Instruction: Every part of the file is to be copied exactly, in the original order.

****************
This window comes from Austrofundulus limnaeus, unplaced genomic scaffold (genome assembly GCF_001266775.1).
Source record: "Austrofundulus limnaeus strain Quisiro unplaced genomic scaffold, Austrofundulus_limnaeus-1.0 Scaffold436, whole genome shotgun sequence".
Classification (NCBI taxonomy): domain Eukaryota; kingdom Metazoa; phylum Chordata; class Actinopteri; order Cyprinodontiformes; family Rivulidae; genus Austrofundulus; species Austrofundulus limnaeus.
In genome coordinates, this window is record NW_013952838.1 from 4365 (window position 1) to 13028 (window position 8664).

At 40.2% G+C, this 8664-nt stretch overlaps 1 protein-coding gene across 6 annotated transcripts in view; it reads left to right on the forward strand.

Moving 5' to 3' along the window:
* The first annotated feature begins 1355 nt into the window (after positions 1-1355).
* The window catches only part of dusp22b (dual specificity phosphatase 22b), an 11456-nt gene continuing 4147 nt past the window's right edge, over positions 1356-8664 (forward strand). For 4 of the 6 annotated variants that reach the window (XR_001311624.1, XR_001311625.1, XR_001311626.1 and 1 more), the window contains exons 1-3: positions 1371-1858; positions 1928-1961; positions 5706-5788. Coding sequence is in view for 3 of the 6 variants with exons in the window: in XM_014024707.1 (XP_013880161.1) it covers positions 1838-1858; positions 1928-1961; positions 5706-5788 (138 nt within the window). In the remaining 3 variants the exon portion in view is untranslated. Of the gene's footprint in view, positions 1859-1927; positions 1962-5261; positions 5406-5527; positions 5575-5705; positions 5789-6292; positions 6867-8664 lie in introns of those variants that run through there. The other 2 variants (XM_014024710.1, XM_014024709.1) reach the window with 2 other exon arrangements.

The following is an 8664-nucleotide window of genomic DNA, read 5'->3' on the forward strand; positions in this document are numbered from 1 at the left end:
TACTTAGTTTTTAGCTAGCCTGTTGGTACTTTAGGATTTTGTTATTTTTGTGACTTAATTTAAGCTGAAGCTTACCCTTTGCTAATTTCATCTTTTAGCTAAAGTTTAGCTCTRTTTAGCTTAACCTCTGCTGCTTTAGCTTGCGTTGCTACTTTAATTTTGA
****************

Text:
This window comes from Austrofundulus limnaeus, unplaced genomic scaffold (genome assembly GCF_001266775.1).
Source record: "Austrofundulus limnaeus strain Quisiro unplaced genomic scaffold, Austrofundulus_limnaeus-1.0 Scaffold436, whole genome shotgun sequence".
Classification (NCBI taxonomy): domain Eukaryota; kingdom Metazoa; phylum Chordata; class Actinopteri; order Cyprinodontiformes; family Rivulidae; genus Austrofundulus; species Austrofundulus limnaeus.
In genome coordinates, this window is record NW_013952838.1 from 4365 (window position 1) to 13028 (window position 8664).

At 40.2% G+C, this 8664-nt stretch overlaps 1 protein-coding gene across 6 annotated transcripts in view; it reads left to right on the forward strand.

Moving 5' to 3' along the window:
* The first annotated feature begins 1355 nt into the window (after positions 1-1355).
* The window catches only part of dusp22b (dual specificity phosphatase 22b), an 11456-nt gene continuing 4147 nt past the window's right edge, over positions 1356-8664 (forward strand). For 4 of the 6 annotated variants that reach the window (XR_001311624.1, XR_001311625.1, XR_001311626.1 and 1 more), the window contains exons 1-3: positions 1371-1858; positions 1928-1961; positions 5706-5788. Coding sequence is in view for 3 of the 6 variants with exons in the window: in XM_014024707.1 (XP_013880161.1) it covers positions 1838-1858; positions 1928-1961; positions 5706-5788 (138 nt within the window). In the remaining 3 variants the exon portion in view is untranslated. Of the gene's footprint in view, positions 1859-1927; positions 1962-5261; positions 5406-5527; positions 5575-5705; positions 5789-6292; positions 6867-8664 lie in introns of those variants that run through there. The other 2 variants (XM_014024710.1, XM_014024709.1) reach the window with 2 other exon arrangements.

The following is an 8664-nucleotide window of genomic DNA, read 5'->3' on the forward strand; positions in this document are numbered from 1 at the left end:
TACTTAGTTTTTAGCTAGCCTGTTGGTACTTTAGGATTTTGTTATTTTTGTGACTTAATTTAAGCTGAAGCTTACCCTTTGCTAATTTCATCTTTTAGCTAAAGTTTAGCTCTRTTTAGCTTAACCTCTGCTGCTTTAGCTTGCGTTGCTACTTTAATTTTGA